"Grandma often accessed the respite care service that was offered at the Resource Centre. On Fridays, she dropped Granddad off for a few hours and was able to go out and do some shopping and other things that were easier on her own. She felt comfortable leaving him in the care of the Alzheimer Scotland staff as she knew them and most importantly, they knew Granddad.  She used this service most frequently when Granddad’s dementia was impacting him greatly. At one session, staff noticed a change in his behaviour. They knew something wasn’t quite right because they had a connection with him and were familiar with his normal behaviour.  They contacted my Grandma straight away, so she was able to get him to the doctors that same day.

."He was admitted to a care centre to have his medication assessed and the changes to his health monitored closely. This was in March 2020, just at the start of lockdown for Covid-19. He remained there for a prolonged period but during that time, unfortunately there was a rapid decline in his health. Once lockdown was lifted, the hard decision was made for Granddad to move into a care home on a permanent basis. It was such a hard time for everyone. Granddad was in a care home from the beginning of the pandemic, but staff tried hard to maintain family communications. They offered online catch-up sessions with my Grandma, which was a lifeline to not only for my family - but to everyone dealing with dementia from home. 

"They also set up online tours at the Victoria and Albert Museum in Dundee, which gave them something to engage with while being at home. The friendships that were created during this time still mean so much. My Grandma still meets up with some of the other carers that she met through the coffee catch up activities every week.  Sadly, many of the women she became friends with have now lost their husbands. Some are in care homes now and a few are still at home. Whatever the circumstances, they have all have been positively impacted by the amazing work of the Dundee Dementia Resource Centre, and the support they offer to people facing dementia in Scotland.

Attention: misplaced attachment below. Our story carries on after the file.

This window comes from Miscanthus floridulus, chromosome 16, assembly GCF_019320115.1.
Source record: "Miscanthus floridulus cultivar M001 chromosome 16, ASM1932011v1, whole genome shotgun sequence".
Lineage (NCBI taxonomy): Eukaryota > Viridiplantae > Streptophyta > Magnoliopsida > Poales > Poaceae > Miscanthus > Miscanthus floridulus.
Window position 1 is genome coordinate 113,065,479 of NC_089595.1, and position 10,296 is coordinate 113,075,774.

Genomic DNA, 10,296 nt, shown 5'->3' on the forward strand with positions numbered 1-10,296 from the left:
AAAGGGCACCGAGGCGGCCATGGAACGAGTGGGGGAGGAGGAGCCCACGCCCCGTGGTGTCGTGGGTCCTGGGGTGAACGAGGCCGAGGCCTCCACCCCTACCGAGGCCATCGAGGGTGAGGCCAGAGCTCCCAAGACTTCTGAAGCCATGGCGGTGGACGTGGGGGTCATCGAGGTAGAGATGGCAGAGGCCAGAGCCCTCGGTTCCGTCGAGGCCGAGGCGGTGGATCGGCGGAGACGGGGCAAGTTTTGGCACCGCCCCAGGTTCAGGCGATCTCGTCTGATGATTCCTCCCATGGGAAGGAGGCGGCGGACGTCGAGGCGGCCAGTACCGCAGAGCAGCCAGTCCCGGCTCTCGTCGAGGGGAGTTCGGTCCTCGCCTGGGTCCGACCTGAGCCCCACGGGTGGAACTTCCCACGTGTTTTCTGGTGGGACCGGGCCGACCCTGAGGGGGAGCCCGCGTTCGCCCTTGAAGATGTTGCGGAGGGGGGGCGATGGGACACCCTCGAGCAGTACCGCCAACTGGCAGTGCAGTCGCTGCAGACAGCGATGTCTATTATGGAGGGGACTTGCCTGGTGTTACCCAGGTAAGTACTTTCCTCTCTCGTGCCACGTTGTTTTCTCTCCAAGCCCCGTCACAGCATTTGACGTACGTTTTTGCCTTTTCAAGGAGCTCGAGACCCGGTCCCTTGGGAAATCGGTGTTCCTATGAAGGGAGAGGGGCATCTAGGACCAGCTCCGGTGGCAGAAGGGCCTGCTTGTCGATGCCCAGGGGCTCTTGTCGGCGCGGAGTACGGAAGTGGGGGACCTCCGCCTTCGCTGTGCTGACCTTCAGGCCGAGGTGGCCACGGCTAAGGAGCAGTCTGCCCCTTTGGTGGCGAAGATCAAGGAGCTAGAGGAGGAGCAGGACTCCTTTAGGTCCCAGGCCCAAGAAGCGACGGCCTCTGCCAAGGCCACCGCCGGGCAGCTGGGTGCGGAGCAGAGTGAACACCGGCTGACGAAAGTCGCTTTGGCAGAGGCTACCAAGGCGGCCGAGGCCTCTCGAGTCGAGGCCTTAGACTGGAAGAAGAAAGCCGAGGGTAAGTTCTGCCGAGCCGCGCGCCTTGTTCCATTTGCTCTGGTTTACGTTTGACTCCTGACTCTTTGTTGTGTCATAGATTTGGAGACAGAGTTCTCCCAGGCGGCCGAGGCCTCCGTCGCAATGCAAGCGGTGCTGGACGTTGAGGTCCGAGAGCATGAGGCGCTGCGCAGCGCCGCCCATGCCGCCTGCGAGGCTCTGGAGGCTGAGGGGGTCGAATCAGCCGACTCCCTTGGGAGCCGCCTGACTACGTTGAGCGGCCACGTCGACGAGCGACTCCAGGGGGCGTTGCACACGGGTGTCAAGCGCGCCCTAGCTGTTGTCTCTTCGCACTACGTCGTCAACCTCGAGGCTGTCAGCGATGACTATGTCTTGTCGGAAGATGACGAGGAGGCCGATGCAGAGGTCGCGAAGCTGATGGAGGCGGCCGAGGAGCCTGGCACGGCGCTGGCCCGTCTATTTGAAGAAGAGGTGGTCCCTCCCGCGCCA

"My Granddad was my best friend. He was always that first one I called when something amazing happened - and the first one I called if something bad happened. He was caring to everyone and would do anything he could to help you. He was trouble though! When I was younger, we could always count on him winding all the grandkids up…  leading to him getting into trouble from our parents. The last thing that we were able to do together was to go out to the theatre to see ‘Oor Wullie’. It was a special experience and something I’ll always remember. The sadness I feel now that he has gone can sometimes be overwhelming. I know there are going to be tough times, they might often feel like they outnumber the good - but I know I don’t have to face it alone. There is so much help from Alzheimer Scotland to help support people with dementia and their carers. 

Claire with Grandparents watching show
Claire with Grandparents and fiancé watching Oor Wullie

"On August 20, 2023, my fiancé David and I are taking part in the Dundee Kiltwalk for Alzheimer Scotland in memory of my Granddad. Between us, we have raised over £500. This will be given back to the charity that supported my grandparents through one of the toughest times in their lives."

We wish Claire and David the very best of luck for their walk! We hope the sun shines for you! You can donate to Claire's Dundee Kiltwalk JustGiving page here. If you require any further support or guidance, please contact our 24 hour Freephone Dementia Helpline: 0808 808 3000 or find your nearest Dementia Resource Centre here.